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Experts say daytime happing can sometimes be a sign of poor sleep quality at night. Kathrin Ziegler/Getty Images
  • Researchers say excessive daytime napping may be a sign of higher risk for hypertension and stroke.
  • They say the naps themselves aren’t necessarily a health concern, but they may be an indicator of poor sleep quality at night that does impact overall health.
  • Experts recommend that naps be short rests and that they not be taken late in the afternoon.
  • They add you can lower your risk of high blood pressure by eating a plant-based diet and exercising at least 30 minutes a day.

Around one-third of adults in the United States take a daytime nap, with many indicating that naps relax and recharge them.

However, a study published today reports that people who take regular daytime naps might be more at risk for hypertension and stroke.

Researchers in China used information from the UK Biobank, an extensive biomedical database and research resource. The site contains genetic, lifestyle, and health information from more than 500,000 people.

In this study, research participants were between the ages of 40 and 69 and lived in the United Kingdom between 2006 and 2010. Each person provided blood, urine, and saliva samples regularly.

The scientists did not have access to names or personal information. Between 2006 and 2019, participants were asked about daytime napping four times.

After ruling out people who were previously diagnosed with high blood pressure or had had a stroke before the start of the study, the scientists had information for 360,000 individuals. The average follow-up was 11 years after the beginning of the study.

The researchers divided the participants into three groups based on napping frequency: never/rarely, sometimes, or usually.

The study findings included:

  • Most “usual nappers” were men, had lower education and income levels, smoked cigarettes, drank regularly, snored, had insomnia, and reported being an evening/night person.
  • Compared to people in the never/rarely category, people who usually napped had a 12 percent higher likelihood of developing high blood pressure and a 24 percent higher chance of stroke.
  • Participants under 60 who reported usually napping had a 20 percent higher risk of developing hypertension than those who never or rarely rested.

“It is important to note that a majority of the ‘usual-nappers’ reported other conditions or lifestyle factors that could contribute to high blood pressure,” says Dr. Samuel Werner DO, a family medicine specialist and an adjunct assistant professor at the Rowan University School of Osteopathic Medicine in New Jersey. “We have known for decades that smoking contributes to cardiovascular issues and people with untreated sleep apnea do not get quality sleep because they wake, often without knowing it, throughout the night.”

“Previous studies have found that higher BMIs, which can in part, be caused by drinking, can increase the risk for high blood pressure and stroke,” Werner told Healthline.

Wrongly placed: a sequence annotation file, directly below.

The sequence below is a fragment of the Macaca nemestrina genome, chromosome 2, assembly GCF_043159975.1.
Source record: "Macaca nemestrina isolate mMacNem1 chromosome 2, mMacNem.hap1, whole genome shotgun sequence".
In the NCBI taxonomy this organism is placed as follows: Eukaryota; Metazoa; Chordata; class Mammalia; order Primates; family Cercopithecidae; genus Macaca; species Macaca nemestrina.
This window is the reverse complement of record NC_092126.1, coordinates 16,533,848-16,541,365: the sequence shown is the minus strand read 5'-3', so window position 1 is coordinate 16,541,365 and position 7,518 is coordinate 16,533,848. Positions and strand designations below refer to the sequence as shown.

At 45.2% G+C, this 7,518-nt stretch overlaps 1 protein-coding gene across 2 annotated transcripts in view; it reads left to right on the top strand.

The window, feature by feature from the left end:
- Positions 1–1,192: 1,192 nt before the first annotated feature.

Around three-fourths of the participants remained in the same category throughout the study period. However, for those whose napping frequency increased by one category, such as from “sometimes” to “usually” napping, high blood pressure risk increased by 40 percent.

The researchers believe that it is not necessarily napping that leads to high blood pressure or stroke but that many people who nap do so because of poor nighttime sleep.

Naps do not make up for missed or interrupted sleep during the night. Researchers say it is poor sleep at night that is associated with poorer health.

“Ideally, people should get seven hours of uninterrupted sleep at night. This amount provides the most benefit to cardiovascular health,” Dr. Andrew M Freeman, FACC, FACP, a cardiologist at National Jewish Health in Denver, told Healthline. “High blood pressure is widespread. Your chance of death doubles for every 20 points over the 120 mark when measuring blood pressure.

Limitations of the study include:

  • Researchers did not ask or keep track of nap durations, potentially influencing health outcomes.
  • Most participants were middle-aged or older adults of European descent and the results might not be transferable to other groups of people.
  • Nap frequency was self-reported, making it potentially inaccurate.

There are some things you can do to lower your risk for hypertension and stroke.

Freeman suggests those having difficulty sleeping to institute the following practices in their daily routines:

“But even more important,” said Werner, “is contacting your doctor. People who have daytime sleepiness, have the need to nap, or wake up feeling tired, should reach out to their doctor.”

“Fatigue is a warning sign that shouldn’t be ignored,” he added. “It is the first sign for a multitude of serious medical conditions, such as cancer, kidney disease, depression, and multiple sclerosis. You and your doctor should work together to determine the underlying reason for daytime sleepiness so that condition can be treated.”

If you do need to nap, the National Sleep Foundation provides some ideas for getting the most benefit from a nap:

Limit your nap time and set your alarm. A short nap of 10 to 20 minutes provides restorative sleep without drowsiness afterward.

Don’t nap late in the day. Try to nap at about the halfway point between waking and bedtime. Napping later than this can interfere with nighttime sleep.

Find the best place to nap. Sleep in an area that is comfortable, dark, cool, and quiet.

Use relaxation techniques to help you fall asleep. These can help you let go of worries that could be interfering with your sleep.